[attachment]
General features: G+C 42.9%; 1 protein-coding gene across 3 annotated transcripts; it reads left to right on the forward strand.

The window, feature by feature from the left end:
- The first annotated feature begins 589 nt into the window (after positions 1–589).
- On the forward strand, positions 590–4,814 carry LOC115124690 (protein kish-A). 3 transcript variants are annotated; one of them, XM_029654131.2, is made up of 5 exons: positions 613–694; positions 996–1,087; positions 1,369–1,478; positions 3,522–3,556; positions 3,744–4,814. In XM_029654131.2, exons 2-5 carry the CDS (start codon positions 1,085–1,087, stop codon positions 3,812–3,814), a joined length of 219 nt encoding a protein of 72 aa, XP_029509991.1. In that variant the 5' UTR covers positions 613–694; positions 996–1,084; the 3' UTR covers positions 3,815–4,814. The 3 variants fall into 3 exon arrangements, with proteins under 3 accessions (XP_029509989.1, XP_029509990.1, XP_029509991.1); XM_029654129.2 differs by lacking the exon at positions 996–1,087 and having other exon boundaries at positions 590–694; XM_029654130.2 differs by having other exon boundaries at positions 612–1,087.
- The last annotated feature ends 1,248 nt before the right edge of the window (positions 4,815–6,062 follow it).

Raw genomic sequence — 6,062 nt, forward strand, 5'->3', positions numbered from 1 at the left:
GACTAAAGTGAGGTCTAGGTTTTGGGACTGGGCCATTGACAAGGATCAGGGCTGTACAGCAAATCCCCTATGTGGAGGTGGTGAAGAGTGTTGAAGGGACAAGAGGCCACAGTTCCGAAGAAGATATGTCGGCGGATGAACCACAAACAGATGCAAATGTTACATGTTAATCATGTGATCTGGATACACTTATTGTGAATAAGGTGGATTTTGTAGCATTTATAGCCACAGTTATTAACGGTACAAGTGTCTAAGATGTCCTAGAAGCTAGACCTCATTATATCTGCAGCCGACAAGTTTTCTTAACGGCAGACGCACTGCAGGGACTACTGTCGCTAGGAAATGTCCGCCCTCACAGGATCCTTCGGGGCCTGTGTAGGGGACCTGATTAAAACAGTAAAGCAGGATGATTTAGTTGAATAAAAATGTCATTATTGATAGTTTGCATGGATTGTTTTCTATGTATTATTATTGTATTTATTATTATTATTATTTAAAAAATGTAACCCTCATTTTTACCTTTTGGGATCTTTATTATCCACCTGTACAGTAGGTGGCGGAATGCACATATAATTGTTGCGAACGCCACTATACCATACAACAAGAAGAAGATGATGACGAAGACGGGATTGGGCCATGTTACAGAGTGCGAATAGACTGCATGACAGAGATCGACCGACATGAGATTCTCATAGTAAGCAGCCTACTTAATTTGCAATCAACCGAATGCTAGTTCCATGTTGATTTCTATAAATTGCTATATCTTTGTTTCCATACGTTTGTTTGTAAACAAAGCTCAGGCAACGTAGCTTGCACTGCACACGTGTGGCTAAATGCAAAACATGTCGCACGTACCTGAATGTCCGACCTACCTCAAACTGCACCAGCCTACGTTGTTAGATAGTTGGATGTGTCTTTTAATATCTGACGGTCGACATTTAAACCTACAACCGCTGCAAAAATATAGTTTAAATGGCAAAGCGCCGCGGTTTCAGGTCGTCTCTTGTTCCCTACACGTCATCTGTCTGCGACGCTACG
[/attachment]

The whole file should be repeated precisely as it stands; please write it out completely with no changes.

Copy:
General features: G+C 42.9%; 1 protein-coding gene across 3 annotated transcripts; it reads left to right on the forward strand.

The window, feature by feature from the left end:
- The first annotated feature begins 589 nt into the window (after positions 1–589).
- On the forward strand, positions 590–4,814 carry LOC115124690 (protein kish-A). 3 transcript variants are annotated; one of them, XM_029654131.2, is made up of 5 exons: positions 613–694; positions 996–1,087; positions 1,369–1,478; positions 3,522–3,556; positions 3,744–4,814. In XM_029654131.2, exons 2-5 carry the CDS (start codon positions 1,085–1,087, stop codon positions 3,812–3,814), a joined length of 219 nt encoding a protein of 72 aa, XP_029509991.1. In that variant the 5' UTR covers positions 613–694; positions 996–1,084; the 3' UTR covers positions 3,815–4,814. The 3 variants fall into 3 exon arrangements, with proteins under 3 accessions (XP_029509989.1, XP_029509990.1, XP_029509991.1); XM_029654129.2 differs by lacking the exon at positions 996–1,087 and having other exon boundaries at positions 590–694; XM_029654130.2 differs by having other exon boundaries at positions 612–1,087.
- The last annotated feature ends 1,248 nt before the right edge of the window (positions 4,815–6,062 follow it).

Raw genomic sequence — 6,062 nt, forward strand, 5'->3', positions numbered from 1 at the left:
GACTAAAGTGAGGTCTAGGTTTTGGGACTGGGCCATTGACAAGGATCAGGGCTGTACAGCAAATCCCCTATGTGGAGGTGGTGAAGAGTGTTGAAGGGACAAGAGGCCACAGTTCCGAAGAAGATATGTCGGCGGATGAACCACAAACAGATGCAAATGTTACATGTTAATCATGTGATCTGGATACACTTATTGTGAATAAGGTGGATTTTGTAGCATTTATAGCCACAGTTATTAACGGTACAAGTGTCTAAGATGTCCTAGAAGCTAGACCTCATTATATCTGCAGCCGACAAGTTTTCTTAACGGCAGACGCACTGCAGGGACTACTGTCGCTAGGAAATGTCCGCCCTCACAGGATCCTTCGGGGCCTGTGTAGGGGACCTGATTAAAACAGTAAAGCAGGATGATTTAGTTGAATAAAAATGTCATTATTGATAGTTTGCATGGATTGTTTTCTATGTATTATTATTGTATTTATTATTATTATTATTTAAAAAATGTAACCCTCATTTTTACCTTTTGGGATCTTTATTATCCACCTGTACAGTAGGTGGCGGAATGCACATATAATTGTTGCGAACGCCACTATACCATACAACAAGAAGAAGATGATGACGAAGACGGGATTGGGCCATGTTACAGAGTGCGAATAGACTGCATGACAGAGATCGACCGACATGAGATTCTCATAGTAAGCAGCCTACTTAATTTGCAATCAACCGAATGCTAGTTCCATGTTGATTTCTATAAATTGCTATATCTTTGTTTCCATACGTTTGTTTGTAAACAAAGCTCAGGCAACGTAGCTTGCACTGCACACGTGTGGCTAAATGCAAAACATGTCGCACGTACCTGAATGTCCGACCTACCTCAAACTGCACCAGCCTACGTTGTTAGATAGTTGGATGTGTCTTTTAATATCTGACGGTCGACATTTAAACCTACAACCGCTGCAAAAATATAGTTTAAATGGCAAAGCGCCGCGGTTTCAGGTCGTCTCTTGTTCCCTACACGTCATCTGTCTGCGACGCTACG